But as we all plod into an unknown future, we need to update our myths and legends so that they keep step with us. I don't want to put Tarzan away with other childish things, so future filmmakers, TV producers, comic book writers and prose editors must be mindful of which parts of Tarzan still work, and which don't.

And the latter -- the racism, the sexism, the slaughter of animals -- are the childish things that need to be put away. The rest we can keep. Because as we step into that unknown future, it will be comforting to have Tarzan walking beside us.
And Mr. Smith's long taken the easy ways out himself, after he praised Identity Crisis in 2004, its crude, offensive approach to women notwithstanding. He's never truly put away the sexism, and now that I think of it, he's pretty soft on racial issues too. As for the animals part, it's not often I read something so incredibly laughable: if the animals are violent carnivores like lions and tigers it's inevitable one would have to blast them in self-defense. To act like this is not a worry is just pushing a whole lot of touchy-feely-lefty propaganda upon the audience. Killing animals may be bad, but what about all the slaughter of innocent humans by Islamofacists? Complaining about the termination of animal life is cheap compared to that. And he has the gall to complain about childish things even as he looks the other way when it comes up in modern times.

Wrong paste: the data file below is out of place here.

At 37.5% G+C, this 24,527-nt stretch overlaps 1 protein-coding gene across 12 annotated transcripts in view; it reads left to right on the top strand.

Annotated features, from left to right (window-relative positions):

Anyway, the movie may not have done as badly as Spielberg's movie based on Roald Dahl's overrated book, The BFG, but it wasn't the huge blockbuster it could've been either. Not that I'm complaining, because I think it's better to read the original books than watch a movie that could be stuffed to the brim with too many special effects. One sure thing, nobody should take the word of a propagandist like Mr. Smith at face value on any of this stuff, old or new.
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posted by Avi Green at permanent link#

3 Comments:

Anonymous Anonymous said...

Along with everything else, the left must exterminate my youthful memories as well. Whatever one cherishes about his white American upbringing must be shown up and condemned.

As a grade school boy in the early sixties there was no better way to pass an indoor afternoon than one of those great old adventure movies. Tarzan was the best but there was also Sindbad and a few others. Before long the left will be attacking the Apollo Moon landing.

Friday, July 22, 2016 10:43:00 am  
Anonymous Anonymous said...

BTW: The 1997 movie "George of the Jungle" with Brendan Fraser and the voice of John Cleese was a terrific send-up of the "jungle movie" genre.

Friday, July 22, 2016 10:47:00 am  
Anonymous Anonymous said...

Blacks ARE the white man's burden.
Do you have any proof to the contrary?
Without White/Western civilization,
blacks in Africa AND in Europe and America would be manifestly MUCH worse
off.

Friday, July 22, 2016 2:38:00 pm